Legislation introduced in the Texas Senate Oct. 9 would create a school voucher program that includes $8,000 a year to families who want a private education for their children.
Senate Bill 1, which is being considered in an ongoing special session, is simply the latest effort by Gov. Greg Abbot and his Christian nationalist supporters to eventually kill the state’s public education system, said Charles Foster Johnson, executive director of Pastors for Texas Children.
“They are a small-but-rich segment of Republicans, a far-right element that wants to destroy public schools because they are incubators of diversity and inclusion, and they don’t believe in that,” said Johnson, a Baptist pastor who lives in Fort Worth.
Abbott has mounted a full-court press to establish an education savings account program in Texas, labeling it an effort to offer “school choice” for Texas families, with money from the state general revenue fund and not dollars earmarked for education.
In addition to calling the special session to pass the legislation, the governor has threatened to actively back the opponents of legislators who stand in the way of passage, including members of his own party.
Yet, bipartisan opposition remains because many Texans love and support their neighborhood schools, Johnson said. “Voucher bills failed four times in the session that ended May 31. Similar legislation has been introduced in the legislature over the past 25 years and in the last 10 years they passed the Senate but were defeated in the House — the people’s chamber.”
Even pastors were pressured to recognize Oct. 15 as “School Choice Sunday” and to preach that morning in support of the plan.
“This is one of those unparalleled opportunities when all of us together have the ability to achieve a better state for all families across Texas. I believe every parent can do a better job of raising their children if they are given the power to choose the school that is best for their child,” Abbott said. “If they are given that power, that child will go down a pathway to better educational success, personal success and relationship success.”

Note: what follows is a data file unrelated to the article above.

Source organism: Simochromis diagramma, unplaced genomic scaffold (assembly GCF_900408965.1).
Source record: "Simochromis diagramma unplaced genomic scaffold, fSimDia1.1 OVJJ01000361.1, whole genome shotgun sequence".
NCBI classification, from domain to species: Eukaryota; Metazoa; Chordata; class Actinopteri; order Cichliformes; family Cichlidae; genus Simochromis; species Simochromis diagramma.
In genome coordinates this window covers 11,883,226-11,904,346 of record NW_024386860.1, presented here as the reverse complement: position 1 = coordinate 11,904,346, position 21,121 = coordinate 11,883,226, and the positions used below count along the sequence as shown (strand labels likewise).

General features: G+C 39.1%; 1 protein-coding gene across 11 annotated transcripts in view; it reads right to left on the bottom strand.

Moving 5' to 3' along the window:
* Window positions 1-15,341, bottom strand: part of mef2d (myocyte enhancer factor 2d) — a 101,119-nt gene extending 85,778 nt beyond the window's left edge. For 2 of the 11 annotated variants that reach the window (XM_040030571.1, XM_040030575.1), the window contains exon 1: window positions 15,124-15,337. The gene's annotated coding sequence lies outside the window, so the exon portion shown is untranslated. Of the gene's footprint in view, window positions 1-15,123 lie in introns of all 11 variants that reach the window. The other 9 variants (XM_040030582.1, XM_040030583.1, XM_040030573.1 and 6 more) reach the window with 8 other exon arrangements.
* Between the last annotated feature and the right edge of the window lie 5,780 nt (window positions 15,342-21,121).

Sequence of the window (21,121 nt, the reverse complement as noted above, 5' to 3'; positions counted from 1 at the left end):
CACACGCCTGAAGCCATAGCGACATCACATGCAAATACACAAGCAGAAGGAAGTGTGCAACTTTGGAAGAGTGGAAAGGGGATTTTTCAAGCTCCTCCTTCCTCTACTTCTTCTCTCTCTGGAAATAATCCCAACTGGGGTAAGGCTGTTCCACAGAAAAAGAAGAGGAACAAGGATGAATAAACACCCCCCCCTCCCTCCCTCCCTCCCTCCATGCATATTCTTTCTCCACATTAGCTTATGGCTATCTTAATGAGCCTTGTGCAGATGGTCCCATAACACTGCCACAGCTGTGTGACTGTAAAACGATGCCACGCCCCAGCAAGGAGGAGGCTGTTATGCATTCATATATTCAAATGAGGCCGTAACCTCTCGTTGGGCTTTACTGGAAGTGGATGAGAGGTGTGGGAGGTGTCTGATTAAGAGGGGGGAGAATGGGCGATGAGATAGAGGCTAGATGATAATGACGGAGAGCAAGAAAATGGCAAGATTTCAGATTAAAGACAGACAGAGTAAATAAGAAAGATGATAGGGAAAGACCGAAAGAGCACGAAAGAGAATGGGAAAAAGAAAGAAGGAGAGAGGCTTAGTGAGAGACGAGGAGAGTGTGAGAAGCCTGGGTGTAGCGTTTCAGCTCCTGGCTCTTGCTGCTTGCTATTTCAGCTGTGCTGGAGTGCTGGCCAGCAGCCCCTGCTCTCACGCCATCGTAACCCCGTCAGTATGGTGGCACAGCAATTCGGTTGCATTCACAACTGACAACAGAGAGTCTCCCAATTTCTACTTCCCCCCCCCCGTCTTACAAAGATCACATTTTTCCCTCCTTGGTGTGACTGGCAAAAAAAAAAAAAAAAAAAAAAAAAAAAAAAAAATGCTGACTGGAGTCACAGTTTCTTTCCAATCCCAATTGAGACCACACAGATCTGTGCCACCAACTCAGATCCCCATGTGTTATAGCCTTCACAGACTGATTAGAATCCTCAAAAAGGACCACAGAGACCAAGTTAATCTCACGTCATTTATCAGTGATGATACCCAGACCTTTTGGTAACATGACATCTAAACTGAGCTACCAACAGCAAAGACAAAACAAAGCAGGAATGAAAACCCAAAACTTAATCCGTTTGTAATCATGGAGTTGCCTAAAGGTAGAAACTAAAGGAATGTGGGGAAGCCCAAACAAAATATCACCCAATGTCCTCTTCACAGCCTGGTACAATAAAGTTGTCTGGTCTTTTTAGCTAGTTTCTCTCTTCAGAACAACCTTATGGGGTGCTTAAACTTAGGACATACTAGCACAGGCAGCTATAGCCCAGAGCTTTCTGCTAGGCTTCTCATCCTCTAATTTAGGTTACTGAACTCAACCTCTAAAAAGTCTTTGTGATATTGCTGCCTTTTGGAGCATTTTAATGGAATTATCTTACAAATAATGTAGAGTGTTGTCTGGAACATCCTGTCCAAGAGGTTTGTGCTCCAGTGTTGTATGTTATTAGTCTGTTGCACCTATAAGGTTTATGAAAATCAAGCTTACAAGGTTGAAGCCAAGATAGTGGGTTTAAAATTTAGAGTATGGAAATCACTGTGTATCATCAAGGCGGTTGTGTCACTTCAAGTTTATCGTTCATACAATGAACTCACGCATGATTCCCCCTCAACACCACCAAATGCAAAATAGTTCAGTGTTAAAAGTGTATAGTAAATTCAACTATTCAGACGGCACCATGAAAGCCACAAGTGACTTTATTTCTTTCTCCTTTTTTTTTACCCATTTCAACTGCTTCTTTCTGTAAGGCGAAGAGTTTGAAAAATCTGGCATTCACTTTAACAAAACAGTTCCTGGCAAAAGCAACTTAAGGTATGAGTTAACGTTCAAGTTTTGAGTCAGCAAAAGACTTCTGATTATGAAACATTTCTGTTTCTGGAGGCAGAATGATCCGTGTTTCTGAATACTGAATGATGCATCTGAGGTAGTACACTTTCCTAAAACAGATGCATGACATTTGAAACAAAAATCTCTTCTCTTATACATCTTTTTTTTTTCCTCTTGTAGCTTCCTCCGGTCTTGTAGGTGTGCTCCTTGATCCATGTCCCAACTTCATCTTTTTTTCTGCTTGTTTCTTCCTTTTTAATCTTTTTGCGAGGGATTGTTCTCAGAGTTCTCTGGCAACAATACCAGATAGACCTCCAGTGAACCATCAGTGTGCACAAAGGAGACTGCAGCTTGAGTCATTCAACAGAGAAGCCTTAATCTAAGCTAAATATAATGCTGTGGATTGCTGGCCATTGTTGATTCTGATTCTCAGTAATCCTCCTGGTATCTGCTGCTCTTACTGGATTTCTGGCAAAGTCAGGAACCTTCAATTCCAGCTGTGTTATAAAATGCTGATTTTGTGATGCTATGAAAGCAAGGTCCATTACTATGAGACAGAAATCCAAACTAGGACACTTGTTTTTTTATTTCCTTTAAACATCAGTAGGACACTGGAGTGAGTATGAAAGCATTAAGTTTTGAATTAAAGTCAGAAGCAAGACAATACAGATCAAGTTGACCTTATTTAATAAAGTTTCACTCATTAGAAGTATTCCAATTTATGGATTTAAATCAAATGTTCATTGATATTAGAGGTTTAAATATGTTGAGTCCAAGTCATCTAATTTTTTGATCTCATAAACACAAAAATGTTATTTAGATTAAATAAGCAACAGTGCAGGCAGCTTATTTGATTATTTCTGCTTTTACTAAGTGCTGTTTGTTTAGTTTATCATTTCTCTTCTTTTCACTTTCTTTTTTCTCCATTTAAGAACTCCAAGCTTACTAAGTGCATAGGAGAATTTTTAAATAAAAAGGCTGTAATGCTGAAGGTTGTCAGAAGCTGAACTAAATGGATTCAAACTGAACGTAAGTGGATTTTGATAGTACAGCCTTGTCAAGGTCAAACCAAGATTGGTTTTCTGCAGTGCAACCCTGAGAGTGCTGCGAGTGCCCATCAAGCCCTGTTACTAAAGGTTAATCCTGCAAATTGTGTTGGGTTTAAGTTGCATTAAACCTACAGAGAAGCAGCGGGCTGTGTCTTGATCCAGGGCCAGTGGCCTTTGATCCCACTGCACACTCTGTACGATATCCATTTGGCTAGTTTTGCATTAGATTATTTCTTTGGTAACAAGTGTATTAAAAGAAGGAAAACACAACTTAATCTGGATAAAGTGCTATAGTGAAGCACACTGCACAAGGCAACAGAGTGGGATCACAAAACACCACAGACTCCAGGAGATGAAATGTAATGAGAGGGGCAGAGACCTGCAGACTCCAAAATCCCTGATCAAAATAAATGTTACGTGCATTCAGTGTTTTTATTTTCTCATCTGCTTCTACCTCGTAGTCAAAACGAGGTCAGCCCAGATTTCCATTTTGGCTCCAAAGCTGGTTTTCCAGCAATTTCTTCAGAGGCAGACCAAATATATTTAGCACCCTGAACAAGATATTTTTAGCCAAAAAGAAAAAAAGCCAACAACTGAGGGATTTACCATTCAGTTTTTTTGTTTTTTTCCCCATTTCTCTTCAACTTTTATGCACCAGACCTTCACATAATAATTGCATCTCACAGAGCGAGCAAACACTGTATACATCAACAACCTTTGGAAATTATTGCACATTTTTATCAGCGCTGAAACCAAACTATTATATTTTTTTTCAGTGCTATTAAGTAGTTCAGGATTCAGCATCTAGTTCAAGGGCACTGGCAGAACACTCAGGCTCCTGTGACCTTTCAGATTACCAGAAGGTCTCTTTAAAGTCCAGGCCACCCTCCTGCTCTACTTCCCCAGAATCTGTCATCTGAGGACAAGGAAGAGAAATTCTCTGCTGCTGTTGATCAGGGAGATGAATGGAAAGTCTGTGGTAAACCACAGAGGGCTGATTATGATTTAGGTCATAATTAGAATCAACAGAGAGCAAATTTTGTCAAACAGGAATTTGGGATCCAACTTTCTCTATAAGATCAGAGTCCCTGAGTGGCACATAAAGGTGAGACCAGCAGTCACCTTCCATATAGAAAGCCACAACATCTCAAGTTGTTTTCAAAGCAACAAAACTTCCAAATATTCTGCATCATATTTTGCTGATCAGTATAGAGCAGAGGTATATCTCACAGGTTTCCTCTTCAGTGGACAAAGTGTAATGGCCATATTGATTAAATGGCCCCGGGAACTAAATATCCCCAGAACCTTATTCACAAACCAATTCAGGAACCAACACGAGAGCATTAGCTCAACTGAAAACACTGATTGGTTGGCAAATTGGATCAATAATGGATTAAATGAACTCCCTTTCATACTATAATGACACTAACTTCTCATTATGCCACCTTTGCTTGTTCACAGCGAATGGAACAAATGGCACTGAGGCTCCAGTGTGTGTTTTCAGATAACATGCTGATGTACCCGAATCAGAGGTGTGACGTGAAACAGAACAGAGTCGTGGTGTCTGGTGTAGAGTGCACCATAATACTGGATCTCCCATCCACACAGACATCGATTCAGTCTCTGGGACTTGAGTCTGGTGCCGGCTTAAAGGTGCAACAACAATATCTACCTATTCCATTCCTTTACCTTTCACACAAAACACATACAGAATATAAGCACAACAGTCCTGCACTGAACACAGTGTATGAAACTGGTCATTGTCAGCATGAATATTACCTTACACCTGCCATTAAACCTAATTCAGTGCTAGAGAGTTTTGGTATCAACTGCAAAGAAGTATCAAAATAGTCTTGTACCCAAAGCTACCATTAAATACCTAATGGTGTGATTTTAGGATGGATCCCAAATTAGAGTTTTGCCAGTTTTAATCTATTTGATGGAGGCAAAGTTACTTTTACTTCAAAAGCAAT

Robert Jeffress, senior pastor at First Baptist Church in Dallas, Matt Hagee at Cornerstone Church in San Antonio, and Edward Burns, bishop of the Catholic Diocese of Dallas, were listed by Abbott’s office as supporting of the Sunday preaching effort.
“I am a product of the Texas public school system, but it’s time for a choice. We are going to do everything we can at First Baptist Dallas to support Gov. Abbott and his courageous call for school choice,” Jeffress said.
First Baptist Dallas runs a large private school at its downtown campus.
But many other Baptists were alarmed by the governor’s attempt to conflate church and state through his appeal.
“Texas Baptists have a strong history of resisting attempts by the government to co-opt religion for political purposes,” John Litzler, public policy director for Texas Baptists’ Christian Life Commission told the Texas Baptist Standard. The commission “encourages all Texas Baptist churches to continue to focus on the gospel and worship of Christ alone any and every Sunday morning.”
Abbott’s move was nothing short of “terrible,” according to John D. Ogletree Jr. of First Metropolitan Baptist Church in Houston. Speaking to Spectrum News 1, he said. “It’s a shame to try to engage the religious community into wanting and supporting what most of us believe will be a total destruction of public education.”